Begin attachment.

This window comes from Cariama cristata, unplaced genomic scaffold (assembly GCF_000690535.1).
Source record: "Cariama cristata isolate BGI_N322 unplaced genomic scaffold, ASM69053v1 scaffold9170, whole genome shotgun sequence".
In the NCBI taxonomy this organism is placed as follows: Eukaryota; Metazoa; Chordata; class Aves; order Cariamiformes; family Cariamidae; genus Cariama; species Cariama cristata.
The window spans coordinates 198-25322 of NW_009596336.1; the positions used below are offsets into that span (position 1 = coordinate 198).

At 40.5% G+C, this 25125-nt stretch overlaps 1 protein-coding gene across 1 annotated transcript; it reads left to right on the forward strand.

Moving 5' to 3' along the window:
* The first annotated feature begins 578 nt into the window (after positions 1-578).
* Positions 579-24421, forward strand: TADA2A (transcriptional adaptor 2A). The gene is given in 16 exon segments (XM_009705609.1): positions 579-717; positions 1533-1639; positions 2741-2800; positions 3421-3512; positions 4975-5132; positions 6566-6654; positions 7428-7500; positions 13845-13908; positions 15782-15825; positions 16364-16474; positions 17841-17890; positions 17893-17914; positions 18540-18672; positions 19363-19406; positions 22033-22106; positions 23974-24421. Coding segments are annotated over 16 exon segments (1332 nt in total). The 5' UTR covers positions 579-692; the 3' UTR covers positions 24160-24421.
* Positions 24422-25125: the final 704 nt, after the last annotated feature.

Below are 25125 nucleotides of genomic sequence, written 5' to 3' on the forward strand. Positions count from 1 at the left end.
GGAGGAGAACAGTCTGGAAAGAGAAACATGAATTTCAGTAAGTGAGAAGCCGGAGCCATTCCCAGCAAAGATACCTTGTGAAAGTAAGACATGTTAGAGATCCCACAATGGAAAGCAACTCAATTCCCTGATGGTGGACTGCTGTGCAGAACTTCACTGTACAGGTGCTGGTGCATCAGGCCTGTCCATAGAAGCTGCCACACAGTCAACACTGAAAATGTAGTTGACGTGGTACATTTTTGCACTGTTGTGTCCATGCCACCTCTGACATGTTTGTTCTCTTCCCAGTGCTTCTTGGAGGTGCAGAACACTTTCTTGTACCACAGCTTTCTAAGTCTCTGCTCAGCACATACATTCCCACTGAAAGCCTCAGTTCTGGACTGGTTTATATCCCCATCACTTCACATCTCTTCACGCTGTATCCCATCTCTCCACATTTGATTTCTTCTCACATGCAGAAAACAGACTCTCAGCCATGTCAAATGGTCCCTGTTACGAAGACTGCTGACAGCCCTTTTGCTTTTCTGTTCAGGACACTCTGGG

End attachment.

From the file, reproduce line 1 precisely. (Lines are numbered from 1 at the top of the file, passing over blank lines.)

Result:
This window comes from Cariama cristata, unplaced genomic scaffold (assembly GCF_000690535.1).